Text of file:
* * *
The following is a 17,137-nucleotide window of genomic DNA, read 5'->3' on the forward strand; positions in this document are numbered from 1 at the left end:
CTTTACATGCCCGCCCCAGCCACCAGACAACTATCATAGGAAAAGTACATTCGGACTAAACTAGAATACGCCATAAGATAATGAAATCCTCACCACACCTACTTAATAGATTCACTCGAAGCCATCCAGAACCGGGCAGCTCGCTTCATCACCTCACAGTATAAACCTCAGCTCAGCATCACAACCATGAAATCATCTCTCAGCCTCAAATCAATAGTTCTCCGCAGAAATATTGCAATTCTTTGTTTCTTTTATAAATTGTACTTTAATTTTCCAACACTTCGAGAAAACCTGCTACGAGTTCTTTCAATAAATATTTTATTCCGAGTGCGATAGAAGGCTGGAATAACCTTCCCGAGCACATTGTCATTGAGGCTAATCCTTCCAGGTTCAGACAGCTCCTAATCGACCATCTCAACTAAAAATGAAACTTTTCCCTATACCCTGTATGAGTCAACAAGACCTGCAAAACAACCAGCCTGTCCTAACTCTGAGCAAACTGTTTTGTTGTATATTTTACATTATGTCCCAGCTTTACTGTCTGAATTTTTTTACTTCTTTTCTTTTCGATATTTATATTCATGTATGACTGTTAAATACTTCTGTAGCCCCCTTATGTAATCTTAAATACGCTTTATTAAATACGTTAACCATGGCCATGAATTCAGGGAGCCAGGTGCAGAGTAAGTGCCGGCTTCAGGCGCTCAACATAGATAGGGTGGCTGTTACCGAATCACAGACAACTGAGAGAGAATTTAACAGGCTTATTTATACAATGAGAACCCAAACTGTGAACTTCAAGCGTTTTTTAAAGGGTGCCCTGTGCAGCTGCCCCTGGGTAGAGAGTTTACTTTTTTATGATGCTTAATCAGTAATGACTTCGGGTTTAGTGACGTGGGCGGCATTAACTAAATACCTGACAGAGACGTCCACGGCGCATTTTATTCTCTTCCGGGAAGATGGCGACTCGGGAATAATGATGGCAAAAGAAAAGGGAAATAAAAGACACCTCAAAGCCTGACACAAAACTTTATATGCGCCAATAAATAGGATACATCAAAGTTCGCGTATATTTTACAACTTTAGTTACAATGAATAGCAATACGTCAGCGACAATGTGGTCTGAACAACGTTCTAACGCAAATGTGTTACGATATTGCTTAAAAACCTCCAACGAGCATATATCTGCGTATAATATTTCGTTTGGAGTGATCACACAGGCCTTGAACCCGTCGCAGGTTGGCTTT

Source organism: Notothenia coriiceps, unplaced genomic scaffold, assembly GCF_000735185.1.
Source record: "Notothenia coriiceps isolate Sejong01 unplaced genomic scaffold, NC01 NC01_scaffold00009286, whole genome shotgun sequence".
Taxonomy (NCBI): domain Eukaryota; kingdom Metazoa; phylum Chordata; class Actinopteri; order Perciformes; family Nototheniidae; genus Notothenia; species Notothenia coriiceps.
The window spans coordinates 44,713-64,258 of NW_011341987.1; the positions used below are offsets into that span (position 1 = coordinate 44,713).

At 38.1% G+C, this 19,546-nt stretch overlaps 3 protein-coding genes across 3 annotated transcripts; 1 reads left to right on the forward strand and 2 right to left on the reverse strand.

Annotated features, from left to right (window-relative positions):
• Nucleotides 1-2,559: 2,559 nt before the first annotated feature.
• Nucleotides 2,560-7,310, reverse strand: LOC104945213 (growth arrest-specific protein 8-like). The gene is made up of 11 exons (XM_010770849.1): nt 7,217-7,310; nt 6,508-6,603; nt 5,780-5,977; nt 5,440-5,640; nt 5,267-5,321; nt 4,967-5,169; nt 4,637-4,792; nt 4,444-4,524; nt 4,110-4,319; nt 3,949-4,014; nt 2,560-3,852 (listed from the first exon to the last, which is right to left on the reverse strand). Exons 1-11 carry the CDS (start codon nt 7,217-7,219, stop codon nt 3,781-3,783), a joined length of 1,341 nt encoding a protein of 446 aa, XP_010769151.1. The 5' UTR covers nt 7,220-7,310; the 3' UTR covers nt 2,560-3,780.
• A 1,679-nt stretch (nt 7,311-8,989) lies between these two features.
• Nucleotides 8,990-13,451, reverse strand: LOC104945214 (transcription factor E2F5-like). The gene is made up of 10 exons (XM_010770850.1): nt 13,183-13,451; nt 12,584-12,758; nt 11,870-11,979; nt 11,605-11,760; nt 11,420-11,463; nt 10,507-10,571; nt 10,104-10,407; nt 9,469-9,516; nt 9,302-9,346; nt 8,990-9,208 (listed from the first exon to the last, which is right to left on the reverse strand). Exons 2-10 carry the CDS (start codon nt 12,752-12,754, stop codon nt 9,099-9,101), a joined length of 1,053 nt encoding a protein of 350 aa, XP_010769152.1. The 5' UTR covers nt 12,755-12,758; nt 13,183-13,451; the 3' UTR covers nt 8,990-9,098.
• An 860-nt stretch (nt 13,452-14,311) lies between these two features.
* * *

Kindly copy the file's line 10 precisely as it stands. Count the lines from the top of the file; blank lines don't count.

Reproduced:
• Nucleotides 2,560-7,310, reverse strand: LOC104945213 (growth arrest-specific protein 8-like). The gene is made up of 11 exons (XM_010770849.1): nt 7,217-7,310; nt 6,508-6,603; nt 5,780-5,977; nt 5,440-5,640; nt 5,267-5,321; nt 4,967-5,169; nt 4,637-4,792; nt 4,444-4,524; nt 4,110-4,319; nt 3,949-4,014; nt 2,560-3,852 (listed from the first exon to the last, which is right to left on the reverse strand). Exons 1-11 carry the CDS (start codon nt 7,217-7,219, stop codon nt 3,781-3,783), a joined length of 1,341 nt encoding a protein of 446 aa, XP_010769151.1. The 5' UTR covers nt 7,220-7,310; the 3' UTR covers nt 2,560-3,780.